Move your photos from Google Photos to Synology without losing your mind

This guide is for you if:

  • you care about the privacy of your photos
  • you don’t want to pay Google
  • you own a Synology NAS.

Synology offers an alternative called Synology Photos that works “well”. To be precise, on Synology DSM (the operating system) 6.* the photos app was called Synology Moments, while on version 7.* it’s called Synology Photos. My article will try to cover both, but since I migrated to version 7, this is the primary target of my guide.

Here’s a rough guide on the process.

  • Go on Google Takeout - the unified service to download all your data from google servers - and select only the photo albums you want to download.
  • Take the download link and download it on your NAS. You’ll need a browser extension for this. I use cliget for Firefox.
  • SSH to your nas and extract the archives.
  • Rsync photos in the right folder.

Scary, of all those steps? It took me months to perfect this procedure, but now I am quite happy with it and I have almost completed the migration. In the end, it’s not that difficult but it will require time. Be prepared.

Download backup from Google Takeout

This step is mostly point-n-click.

  • Go on takeout.google.com and log in
  • select only google photos.
  • Then, wait a lot (20-30 seconds?) until the button All photo albums appears.

  • Click on deselect all again and select only albums Photos from XXXX that you are interested to. These are albums that will contain all photos for every year; I assume other albums contain duplicates of these photos, that’s why I deselected all the others.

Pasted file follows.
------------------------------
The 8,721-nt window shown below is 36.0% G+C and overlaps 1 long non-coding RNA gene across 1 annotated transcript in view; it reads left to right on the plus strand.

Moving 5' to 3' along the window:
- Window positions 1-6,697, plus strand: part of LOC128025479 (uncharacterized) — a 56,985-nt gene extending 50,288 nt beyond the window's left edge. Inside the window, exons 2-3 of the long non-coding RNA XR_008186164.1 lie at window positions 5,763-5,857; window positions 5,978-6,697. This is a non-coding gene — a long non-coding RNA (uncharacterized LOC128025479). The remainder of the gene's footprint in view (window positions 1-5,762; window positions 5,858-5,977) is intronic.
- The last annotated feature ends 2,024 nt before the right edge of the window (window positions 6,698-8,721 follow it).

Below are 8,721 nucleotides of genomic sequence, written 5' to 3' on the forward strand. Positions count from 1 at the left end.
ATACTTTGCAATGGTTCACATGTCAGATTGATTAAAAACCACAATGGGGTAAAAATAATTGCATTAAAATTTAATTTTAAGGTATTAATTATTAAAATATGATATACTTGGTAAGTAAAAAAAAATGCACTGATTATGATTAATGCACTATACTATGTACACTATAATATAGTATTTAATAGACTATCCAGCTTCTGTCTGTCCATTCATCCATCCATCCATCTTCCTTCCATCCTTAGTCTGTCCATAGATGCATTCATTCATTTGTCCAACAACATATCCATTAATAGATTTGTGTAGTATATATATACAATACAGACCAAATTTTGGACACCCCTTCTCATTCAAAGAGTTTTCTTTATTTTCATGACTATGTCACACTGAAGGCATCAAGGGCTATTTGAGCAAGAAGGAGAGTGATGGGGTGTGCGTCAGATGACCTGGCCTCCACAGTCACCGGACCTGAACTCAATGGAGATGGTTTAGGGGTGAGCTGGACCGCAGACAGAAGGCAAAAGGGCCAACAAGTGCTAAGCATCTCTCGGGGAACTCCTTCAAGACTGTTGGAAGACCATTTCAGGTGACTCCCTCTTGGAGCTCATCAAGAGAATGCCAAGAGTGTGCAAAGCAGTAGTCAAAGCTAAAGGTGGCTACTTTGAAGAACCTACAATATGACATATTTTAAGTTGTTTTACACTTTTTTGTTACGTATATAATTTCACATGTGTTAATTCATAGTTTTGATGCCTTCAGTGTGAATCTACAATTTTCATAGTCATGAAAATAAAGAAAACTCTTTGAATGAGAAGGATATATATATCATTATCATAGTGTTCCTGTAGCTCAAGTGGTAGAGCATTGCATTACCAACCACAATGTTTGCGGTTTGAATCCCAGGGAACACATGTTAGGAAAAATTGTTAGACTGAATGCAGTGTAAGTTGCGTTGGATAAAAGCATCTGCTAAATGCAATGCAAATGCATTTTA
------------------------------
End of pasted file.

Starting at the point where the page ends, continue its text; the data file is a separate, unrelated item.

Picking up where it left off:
tip: you can select only one year to do a test before selecting all years.

  • Go to step two. Select Email me a link to downlad and select 50 GB archive size. We will download the archive on the NAS directly, without passing from our local pc.
  • Click on create export and wait a couple of hours. You’ll receive an email from Google when this is done.

Download the files directly on the NAS

For this, you’ll require:

  • ssh access on the NAS
  • a browser extension that allows cookies in download link. I use cliget for Firefox. Basically, this extension will translate the download link to a curl string. curl is a command that allows to make http requests with a lot of options; in our case, it will attach google cookies so Google will believe that we are logged users that are doing the download. I don’t use Chrome so I hope somebody will suggest a similar extension for Chrome in the comments.

So, back to the procedure.

Google will send you a link to download your files. Once you click on “download”, Google will ask you to log in again and then the browser will prompt to select a location where to download the file. Click cancel here. As i said, we’re not going to download the files on the pc, but rather we’re going to get the curl string to download the file on the NAS.